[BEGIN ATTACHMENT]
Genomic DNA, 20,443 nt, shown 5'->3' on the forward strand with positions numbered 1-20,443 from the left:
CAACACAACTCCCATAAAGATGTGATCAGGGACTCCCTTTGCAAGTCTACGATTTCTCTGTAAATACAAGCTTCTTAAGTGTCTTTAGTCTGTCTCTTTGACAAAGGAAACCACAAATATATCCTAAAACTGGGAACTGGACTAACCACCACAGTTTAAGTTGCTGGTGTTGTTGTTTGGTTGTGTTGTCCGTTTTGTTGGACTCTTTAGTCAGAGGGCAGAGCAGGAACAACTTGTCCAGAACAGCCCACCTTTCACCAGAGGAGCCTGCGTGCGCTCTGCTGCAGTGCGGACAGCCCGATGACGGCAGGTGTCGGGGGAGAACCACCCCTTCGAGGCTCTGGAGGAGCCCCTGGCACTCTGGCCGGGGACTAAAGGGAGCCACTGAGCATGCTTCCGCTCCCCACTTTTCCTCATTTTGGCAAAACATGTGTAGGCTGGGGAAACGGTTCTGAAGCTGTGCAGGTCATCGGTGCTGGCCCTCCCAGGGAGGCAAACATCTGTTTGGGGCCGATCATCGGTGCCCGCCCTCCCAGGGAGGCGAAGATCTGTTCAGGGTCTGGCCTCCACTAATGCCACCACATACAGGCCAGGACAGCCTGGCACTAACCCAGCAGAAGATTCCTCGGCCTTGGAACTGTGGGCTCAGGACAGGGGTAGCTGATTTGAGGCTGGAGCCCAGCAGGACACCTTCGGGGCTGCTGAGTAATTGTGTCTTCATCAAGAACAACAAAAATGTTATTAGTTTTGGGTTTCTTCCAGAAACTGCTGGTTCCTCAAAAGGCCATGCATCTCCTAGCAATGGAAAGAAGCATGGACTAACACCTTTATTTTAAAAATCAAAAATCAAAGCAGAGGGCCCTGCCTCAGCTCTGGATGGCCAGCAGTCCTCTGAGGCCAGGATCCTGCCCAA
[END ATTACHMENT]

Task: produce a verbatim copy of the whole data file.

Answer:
Genomic DNA, 20,443 nt, shown 5'->3' on the forward strand with positions numbered 1-20,443 from the left:
CAACACAACTCCCATAAAGATGTGATCAGGGACTCCCTTTGCAAGTCTACGATTTCTCTGTAAATACAAGCTTCTTAAGTGTCTTTAGTCTGTCTCTTTGACAAAGGAAACCACAAATATATCCTAAAACTGGGAACTGGACTAACCACCACAGTTTAAGTTGCTGGTGTTGTTGTTTGGTTGTGTTGTCCGTTTTGTTGGACTCTTTAGTCAGAGGGCAGAGCAGGAACAACTTGTCCAGAACAGCCCACCTTTCACCAGAGGAGCCTGCGTGCGCTCTGCTGCAGTGCGGACAGCCCGATGACGGCAGGTGTCGGGGGAGAACCACCCCTTCGAGGCTCTGGAGGAGCCCCTGGCACTCTGGCCGGGGACTAAAGGGAGCCACTGAGCATGCTTCCGCTCCCCACTTTTCCTCATTTTGGCAAAACATGTGTAGGCTGGGGAAACGGTTCTGAAGCTGTGCAGGTCATCGGTGCTGGCCCTCCCAGGGAGGCAAACATCTGTTTGGGGCCGATCATCGGTGCCCGCCCTCCCAGGGAGGCGAAGATCTGTTCAGGGTCTGGCCTCCACTAATGCCACCACATACAGGCCAGGACAGCCTGGCACTAACCCAGCAGAAGATTCCTCGGCCTTGGAACTGTGGGCTCAGGACAGGGGTAGCTGATTTGAGGCTGGAGCCCAGCAGGACACCTTCGGGGCTGCTGAGTAATTGTGTCTTCATCAAGAACAACAAAAATGTTATTAGTTTTGGGTTTCTTCCAGAAACTGCTGGTTCCTCAAAAGGCCATGCATCTCCTAGCAATGGAAAGAAGCATGGACTAACACCTTTATTTTAAAAATCAAAAATCAAAGCAGAGGGCCCTGCCTCAGCTCTGGATGGCCAGCAGTCCTCTGAGGCCAGGATCCTGCCCAA